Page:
Since taking the oath of office in January 2009, Obama has checked off a long list of LGBT accomplishments. The first sitting American president to openly endorse same-sex marriage, he has all but ensured that a Democrat will never again be able to run for the White House without supporting marriage equality. Under his direction, Attorney General Eric Holder and the Justice Department ceased defending DOMA in federal court. When the Supreme Court heard arguments in same-sex marriage cases for the first time in March 2013, Obama’s solicitor general, Donald Verrilli, urged the Supreme Court justices to strike down DOMA as well as California’s same-sex marriage ban. The repeal of "Don’t Ask, Don’t Tell" bears his signature, and the White House has indicated his openness to at least a review of the military’s existing ban on transgender service. Early on, Obama endorsed the Employment Non-Discrimination Act (ENDA) and promised to sign it into law when it reaches his desk. He also signed the reauthorization of the Violence Against Women Act (VAWA) with new LGBT protections, helped enact hate crime legislation, lifted the ban on people with HIV traveling to the U.S. and made the human rights of LGBT people a key plank of his foreign policy.
Of course, there are issues that remain, and Obama has rarely been out front of such issues - and at times seemingly a step behind his vice president, Joe Biden, who not only endorsed marriage equality two days before Obama but also expressed support for the executive order in April. But last week’s movement on LGBT-rights by the Obama administration builds upon a record that is unparalleled in American politics, and one that Obama has conveyed pride in. He has openly spoken about the struggles of not just gay Americans, but also transgender Americans, in settings as varying as interviews with television and print media outlets to high profile speeches such as his second inaugural address.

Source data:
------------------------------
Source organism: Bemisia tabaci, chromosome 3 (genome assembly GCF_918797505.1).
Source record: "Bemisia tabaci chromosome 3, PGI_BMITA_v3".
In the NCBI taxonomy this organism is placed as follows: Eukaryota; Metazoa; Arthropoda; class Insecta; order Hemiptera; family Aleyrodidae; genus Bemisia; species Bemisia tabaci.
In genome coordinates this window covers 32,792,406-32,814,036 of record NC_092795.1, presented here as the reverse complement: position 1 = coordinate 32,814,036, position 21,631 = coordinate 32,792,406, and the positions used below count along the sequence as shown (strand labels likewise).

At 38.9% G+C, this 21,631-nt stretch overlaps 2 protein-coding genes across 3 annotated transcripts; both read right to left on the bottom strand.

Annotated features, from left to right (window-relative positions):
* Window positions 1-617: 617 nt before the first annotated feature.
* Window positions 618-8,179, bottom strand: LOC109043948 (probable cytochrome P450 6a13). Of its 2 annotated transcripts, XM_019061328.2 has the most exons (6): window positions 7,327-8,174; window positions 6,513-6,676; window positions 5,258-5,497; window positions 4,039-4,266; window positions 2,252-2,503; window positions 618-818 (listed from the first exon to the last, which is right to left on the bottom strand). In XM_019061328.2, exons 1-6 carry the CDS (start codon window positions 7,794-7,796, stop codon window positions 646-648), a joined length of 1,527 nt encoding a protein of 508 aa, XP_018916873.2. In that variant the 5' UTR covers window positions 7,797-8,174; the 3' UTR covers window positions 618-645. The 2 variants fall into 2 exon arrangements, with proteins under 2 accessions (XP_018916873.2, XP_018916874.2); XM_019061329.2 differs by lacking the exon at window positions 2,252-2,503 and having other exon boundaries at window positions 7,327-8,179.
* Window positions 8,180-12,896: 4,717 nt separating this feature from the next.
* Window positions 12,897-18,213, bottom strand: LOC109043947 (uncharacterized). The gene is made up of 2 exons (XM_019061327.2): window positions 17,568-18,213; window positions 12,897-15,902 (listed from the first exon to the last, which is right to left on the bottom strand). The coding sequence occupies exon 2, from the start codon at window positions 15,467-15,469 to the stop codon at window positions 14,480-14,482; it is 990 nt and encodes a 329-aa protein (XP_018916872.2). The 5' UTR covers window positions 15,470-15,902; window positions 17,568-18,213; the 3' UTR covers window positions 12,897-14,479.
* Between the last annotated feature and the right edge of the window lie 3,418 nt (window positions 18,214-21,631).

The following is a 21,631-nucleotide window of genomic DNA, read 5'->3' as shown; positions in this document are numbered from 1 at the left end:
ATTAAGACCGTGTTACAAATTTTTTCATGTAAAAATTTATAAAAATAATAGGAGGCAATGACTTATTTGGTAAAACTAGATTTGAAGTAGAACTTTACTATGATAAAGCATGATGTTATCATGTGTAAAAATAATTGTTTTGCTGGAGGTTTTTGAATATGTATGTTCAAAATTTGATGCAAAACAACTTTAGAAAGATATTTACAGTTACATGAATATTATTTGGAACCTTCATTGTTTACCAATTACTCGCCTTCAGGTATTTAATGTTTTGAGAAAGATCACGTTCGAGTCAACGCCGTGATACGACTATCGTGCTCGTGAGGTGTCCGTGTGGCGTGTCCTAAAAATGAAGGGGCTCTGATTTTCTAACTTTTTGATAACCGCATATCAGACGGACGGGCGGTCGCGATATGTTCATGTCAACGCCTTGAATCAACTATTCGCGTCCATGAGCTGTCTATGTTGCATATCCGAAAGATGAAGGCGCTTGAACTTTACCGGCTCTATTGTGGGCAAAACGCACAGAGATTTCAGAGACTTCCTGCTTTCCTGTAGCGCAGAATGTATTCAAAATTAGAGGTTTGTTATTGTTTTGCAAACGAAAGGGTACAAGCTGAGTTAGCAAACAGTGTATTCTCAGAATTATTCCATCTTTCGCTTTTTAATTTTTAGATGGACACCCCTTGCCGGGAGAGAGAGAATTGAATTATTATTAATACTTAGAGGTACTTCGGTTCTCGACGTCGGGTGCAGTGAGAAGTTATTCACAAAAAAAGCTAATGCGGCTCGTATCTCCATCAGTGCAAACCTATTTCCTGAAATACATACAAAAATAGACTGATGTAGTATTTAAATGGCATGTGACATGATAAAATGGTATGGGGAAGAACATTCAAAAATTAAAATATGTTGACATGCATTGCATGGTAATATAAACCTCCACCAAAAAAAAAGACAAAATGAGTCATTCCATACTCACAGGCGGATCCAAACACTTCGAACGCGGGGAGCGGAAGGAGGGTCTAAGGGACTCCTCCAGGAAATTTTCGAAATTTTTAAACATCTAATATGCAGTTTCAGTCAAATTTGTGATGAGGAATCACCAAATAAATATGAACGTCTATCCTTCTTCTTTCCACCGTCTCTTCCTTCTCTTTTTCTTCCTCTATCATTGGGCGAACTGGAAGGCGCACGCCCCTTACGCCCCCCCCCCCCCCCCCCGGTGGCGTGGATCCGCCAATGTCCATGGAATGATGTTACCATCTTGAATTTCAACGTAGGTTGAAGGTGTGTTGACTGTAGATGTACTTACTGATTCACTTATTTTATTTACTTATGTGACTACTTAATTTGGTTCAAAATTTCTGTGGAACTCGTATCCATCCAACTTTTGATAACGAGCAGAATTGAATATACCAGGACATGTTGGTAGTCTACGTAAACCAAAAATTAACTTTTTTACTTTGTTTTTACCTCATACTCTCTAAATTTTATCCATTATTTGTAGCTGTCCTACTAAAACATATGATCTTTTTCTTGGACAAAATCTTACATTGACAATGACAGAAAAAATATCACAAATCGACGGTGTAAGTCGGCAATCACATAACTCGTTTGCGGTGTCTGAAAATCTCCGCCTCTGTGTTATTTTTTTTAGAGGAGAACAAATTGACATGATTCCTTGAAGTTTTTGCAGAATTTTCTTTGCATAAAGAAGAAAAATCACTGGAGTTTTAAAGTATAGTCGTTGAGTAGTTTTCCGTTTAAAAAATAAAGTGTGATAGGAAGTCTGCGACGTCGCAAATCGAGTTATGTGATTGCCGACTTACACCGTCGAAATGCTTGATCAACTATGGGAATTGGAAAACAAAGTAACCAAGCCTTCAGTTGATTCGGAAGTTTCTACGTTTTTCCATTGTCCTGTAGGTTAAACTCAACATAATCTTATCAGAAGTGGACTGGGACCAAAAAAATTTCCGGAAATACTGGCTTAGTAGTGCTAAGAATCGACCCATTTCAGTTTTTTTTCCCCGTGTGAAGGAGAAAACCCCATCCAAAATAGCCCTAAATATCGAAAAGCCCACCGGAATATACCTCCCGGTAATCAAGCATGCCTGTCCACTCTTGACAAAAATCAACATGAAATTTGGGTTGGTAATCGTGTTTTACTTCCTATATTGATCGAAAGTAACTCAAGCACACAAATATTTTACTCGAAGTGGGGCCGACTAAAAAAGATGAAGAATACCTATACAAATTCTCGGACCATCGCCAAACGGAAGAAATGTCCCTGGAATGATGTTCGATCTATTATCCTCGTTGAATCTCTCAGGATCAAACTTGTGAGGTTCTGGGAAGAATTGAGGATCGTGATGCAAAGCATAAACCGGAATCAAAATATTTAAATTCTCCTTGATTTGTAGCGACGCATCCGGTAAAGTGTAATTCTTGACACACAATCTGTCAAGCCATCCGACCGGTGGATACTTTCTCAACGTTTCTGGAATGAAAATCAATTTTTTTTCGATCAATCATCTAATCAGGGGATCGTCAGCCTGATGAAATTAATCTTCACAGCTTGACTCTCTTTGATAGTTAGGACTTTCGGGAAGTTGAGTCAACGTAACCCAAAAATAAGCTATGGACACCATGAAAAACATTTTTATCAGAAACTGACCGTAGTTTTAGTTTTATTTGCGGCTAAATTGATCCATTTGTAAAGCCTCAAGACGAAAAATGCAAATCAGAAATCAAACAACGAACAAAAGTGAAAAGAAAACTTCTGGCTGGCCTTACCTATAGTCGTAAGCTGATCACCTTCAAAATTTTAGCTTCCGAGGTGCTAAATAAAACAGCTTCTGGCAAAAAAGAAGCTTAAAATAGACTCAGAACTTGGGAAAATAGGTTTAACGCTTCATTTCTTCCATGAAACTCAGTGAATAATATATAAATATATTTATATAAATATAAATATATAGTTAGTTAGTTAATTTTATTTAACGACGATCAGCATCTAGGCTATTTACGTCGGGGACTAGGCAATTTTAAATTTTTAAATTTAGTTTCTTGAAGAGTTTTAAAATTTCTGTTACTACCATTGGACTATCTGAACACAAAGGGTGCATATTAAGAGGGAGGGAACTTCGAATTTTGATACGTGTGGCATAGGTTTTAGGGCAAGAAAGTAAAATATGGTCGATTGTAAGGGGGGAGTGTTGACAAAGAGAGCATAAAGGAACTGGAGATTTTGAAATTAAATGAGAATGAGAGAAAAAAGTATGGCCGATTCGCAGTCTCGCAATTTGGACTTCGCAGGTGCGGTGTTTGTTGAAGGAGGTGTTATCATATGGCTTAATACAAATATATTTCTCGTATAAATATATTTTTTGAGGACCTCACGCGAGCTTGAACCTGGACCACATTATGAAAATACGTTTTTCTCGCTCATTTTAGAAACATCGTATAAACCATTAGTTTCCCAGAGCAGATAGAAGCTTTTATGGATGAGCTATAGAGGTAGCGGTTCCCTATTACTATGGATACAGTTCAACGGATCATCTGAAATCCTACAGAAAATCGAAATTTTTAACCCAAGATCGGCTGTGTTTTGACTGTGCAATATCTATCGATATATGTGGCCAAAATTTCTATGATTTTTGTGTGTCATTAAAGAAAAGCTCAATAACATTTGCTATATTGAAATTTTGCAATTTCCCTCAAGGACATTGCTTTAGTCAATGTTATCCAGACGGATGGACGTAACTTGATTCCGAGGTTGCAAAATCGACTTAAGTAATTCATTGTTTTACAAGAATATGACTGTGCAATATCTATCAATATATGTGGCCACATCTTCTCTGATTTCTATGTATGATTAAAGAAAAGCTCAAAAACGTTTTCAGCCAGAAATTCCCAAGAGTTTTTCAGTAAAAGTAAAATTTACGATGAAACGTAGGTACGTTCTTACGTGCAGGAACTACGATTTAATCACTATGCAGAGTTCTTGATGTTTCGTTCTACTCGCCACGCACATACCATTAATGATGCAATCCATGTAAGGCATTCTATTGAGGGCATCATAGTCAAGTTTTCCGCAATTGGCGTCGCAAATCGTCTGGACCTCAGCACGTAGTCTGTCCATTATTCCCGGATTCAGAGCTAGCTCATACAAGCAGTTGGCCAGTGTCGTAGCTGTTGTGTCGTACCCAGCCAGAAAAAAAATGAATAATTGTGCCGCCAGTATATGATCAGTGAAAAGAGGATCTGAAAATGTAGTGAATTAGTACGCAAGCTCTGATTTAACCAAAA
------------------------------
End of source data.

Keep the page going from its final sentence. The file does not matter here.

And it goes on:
Through words and actions, Obama has not only solidified his legacy on these issues, but also his political party’s reputation as the stalwart supporter of LGBT rights at a time when public opinion is increasingly shifting in favor of equality. What once was a wedge issue used by Republicans against Democrats is increasingly becoming one used by Democrats against Republicans, including by Obama himself.
"So now you flash back 10 years ago. Maybe no single issue divided our country more than same-sex marriage," Obama told LGBT donors last week at a fundraiser for the Democratic National Committee in New York City. "In fact, the Republican Party built their entire strategy for 2004 around this issue. You remember? They calculated that if they put constitutional amendments banning same-sex marriage on state ballots, they’d turn out more voters, they’d win. And they, frankly, were right. People flocked to the polls. Those amendments were on the ballots in 11 states. They passed in every single one. Now, here’s a good bet. They’re not going to try the same strategy in 2014."